Culinary Rx: Beet Juice vs Drugs for High Blood Pressure


Almost one-third of all adults in the Western world suffer from high blood pressure. For those over 65 the number reaches 50%.

Blood pressure measurement consists of two numbers. The first number (systolic) measures blood pressure when your heart is pumping. The lower number (diastolic) measures your blood pressure when your heart rests in between beats. A healthy blood pressure reading would be 115/70.

Once your blood pressure reading exceeds 120/80 and remains there for an extended period of time, medical complications begin to appear, especially increased risk of stroke. The higher your blood pressure goes, the greater the risk of a serious medical complication.

A study was done at Queen Mary University of London and published in the journal Hypertension. In the trial, 64 patients ranging in age from 18-85 participated. One group was given 8.5 ounces (250 ml)/day of beetroot juice and the other group was given 8.5 ounces (250 ml) of a placebo. The groups consumed their juice daily for 4 weeks. The following are the results of the trial as well as what results the average blood pressure medication achieves:

Blood Pressure Reduction

 Systolic  Diastolic
Beetroot juice  8 mmHg  4 mmHg
Placebo juice  0  0
Average blood pressure medication  5-9 mmHg  3-5 mmHg

Those taking the placebo juice had no change in their blood pressure. Those taking the beet juice had a significant reduction in blood pressure equaling or exceeding what could be achieved by a patient taking one medication. The significant difference between beet juice and medication is that the beet juice has none of the following side effects that medications have:

  • Weakness, leg cramps, and fatigue
  • Erectile dysfunction
  • Depression
  • Insomnia
  • Dry Hacking Cough
  • Constipation
  • Dizziness
  • Irregular Heart Beats

What most people are not aware of is that the majority of patients taking medication to lower their blood pressures are on approximately 3 different medications and even then 35% do not have normal blood pressure.

If the above side effects were not bad enough, research has shown that there is little to no evidence that an otherwise healthy individual with systolic blood pressure of 160 or less gains any health benefits whatsoever from taking a medication. That means you risk all the potential side effects with little prospect of preventing any of the complications that high blood pressure may result in.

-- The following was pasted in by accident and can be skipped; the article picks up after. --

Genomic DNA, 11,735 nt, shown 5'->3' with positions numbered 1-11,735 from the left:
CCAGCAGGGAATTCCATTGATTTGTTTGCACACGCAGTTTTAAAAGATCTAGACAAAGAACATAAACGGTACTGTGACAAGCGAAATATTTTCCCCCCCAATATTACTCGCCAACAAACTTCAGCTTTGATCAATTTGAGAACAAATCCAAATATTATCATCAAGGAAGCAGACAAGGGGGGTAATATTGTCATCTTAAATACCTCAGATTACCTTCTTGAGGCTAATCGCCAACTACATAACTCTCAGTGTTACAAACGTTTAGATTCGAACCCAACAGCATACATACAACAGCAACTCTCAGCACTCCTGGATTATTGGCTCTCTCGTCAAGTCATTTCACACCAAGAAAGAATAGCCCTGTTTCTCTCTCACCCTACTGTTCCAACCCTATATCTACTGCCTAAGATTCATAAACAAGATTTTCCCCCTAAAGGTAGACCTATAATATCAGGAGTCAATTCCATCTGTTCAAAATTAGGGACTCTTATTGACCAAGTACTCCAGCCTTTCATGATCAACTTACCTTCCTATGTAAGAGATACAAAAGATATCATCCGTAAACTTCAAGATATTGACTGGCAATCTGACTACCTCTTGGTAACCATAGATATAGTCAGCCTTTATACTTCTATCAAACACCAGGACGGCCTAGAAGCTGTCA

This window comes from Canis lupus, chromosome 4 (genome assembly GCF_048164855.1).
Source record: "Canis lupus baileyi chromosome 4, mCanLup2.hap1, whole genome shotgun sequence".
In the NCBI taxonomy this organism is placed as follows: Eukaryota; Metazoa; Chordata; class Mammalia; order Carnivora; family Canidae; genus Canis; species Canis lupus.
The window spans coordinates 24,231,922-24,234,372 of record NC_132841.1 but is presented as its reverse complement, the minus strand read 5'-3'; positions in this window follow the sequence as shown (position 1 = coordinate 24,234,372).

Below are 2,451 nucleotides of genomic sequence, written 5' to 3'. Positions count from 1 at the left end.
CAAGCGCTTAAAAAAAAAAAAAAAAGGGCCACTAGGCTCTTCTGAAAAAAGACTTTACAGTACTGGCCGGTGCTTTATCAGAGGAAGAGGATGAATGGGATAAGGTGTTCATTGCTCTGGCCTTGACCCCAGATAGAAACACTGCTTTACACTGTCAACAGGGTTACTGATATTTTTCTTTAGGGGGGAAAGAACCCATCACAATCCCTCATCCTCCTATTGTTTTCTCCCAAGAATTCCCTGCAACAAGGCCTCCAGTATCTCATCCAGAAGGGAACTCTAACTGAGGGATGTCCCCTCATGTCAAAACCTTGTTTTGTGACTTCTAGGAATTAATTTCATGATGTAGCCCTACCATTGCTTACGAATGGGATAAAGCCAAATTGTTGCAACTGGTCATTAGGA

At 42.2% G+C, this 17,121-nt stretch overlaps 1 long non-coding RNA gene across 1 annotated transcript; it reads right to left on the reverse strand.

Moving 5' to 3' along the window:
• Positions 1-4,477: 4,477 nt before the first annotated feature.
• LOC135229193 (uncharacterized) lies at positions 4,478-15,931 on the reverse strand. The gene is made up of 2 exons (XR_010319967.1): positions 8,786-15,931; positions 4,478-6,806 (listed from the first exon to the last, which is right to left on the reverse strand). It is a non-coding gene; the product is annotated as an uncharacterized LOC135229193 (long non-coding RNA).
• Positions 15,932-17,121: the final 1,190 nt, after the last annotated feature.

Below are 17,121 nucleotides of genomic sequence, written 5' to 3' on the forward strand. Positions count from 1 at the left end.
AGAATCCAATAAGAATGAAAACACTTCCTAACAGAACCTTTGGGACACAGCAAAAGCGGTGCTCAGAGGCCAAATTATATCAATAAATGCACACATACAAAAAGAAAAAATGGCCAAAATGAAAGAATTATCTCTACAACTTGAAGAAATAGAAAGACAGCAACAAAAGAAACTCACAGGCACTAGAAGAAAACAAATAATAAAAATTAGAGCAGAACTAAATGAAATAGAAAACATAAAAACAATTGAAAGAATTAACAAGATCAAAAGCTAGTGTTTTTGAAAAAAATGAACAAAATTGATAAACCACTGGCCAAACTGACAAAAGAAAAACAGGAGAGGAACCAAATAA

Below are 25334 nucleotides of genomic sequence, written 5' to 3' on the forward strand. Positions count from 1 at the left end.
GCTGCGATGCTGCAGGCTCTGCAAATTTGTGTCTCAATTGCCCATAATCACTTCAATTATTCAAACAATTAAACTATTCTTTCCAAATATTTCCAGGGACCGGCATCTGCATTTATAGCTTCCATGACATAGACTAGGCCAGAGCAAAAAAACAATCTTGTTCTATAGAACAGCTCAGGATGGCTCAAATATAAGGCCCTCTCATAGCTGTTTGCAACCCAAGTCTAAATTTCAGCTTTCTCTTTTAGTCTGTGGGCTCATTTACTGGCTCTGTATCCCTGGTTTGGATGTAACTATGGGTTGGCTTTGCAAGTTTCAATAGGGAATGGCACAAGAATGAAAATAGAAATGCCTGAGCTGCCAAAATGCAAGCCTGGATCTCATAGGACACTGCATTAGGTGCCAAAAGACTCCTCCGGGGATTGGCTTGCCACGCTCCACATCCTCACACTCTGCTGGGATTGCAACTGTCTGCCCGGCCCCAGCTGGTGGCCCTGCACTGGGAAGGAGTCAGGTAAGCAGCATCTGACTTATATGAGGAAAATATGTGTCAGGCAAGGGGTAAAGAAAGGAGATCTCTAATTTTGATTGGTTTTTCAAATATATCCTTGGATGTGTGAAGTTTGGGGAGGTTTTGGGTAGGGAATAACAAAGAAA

Beets not only reduce blood pressure. They also have an impact on athletic performance, blood sugar levels, insulin sensitivity, and antioxidant levels.

Unfortunately, the beet lobby does not carry much weight at the FDA! If any government were serious about improving public health outcomes they would finance a large-scale clinical trial (with nutritional analyses) testing beet juice (as well as other foods) against currently prescribed medications. Do not expect this to happen any time in the near future.

When dealing with any medical condition an individual must become as informed as possible so that they can evaluate any recommendations their physician makes in light of the actual research – and not simply assume that the physician has presented the best possible solution.

You – the patient – are ultimately in charge of your own health.


Eliezer Greenspan
Eliezer writes on issues of public health including nutrition, exercise, and effectiveness of drugs and medical procedures. He has trained in a course as an EMT, is certified by Dr. John McDougall in the Starch Solution program, and continues to expand his medical knowledge by taking courses offered by major universities and medical schools – ranging from Epidemiology to Vaccine Safety. He is currently studying to be a Plant-Based Chef. He lectures throughout Israel and offers courses and training online. More details and articles can be found at his website "The Fountain of Youth" ( On Facebook: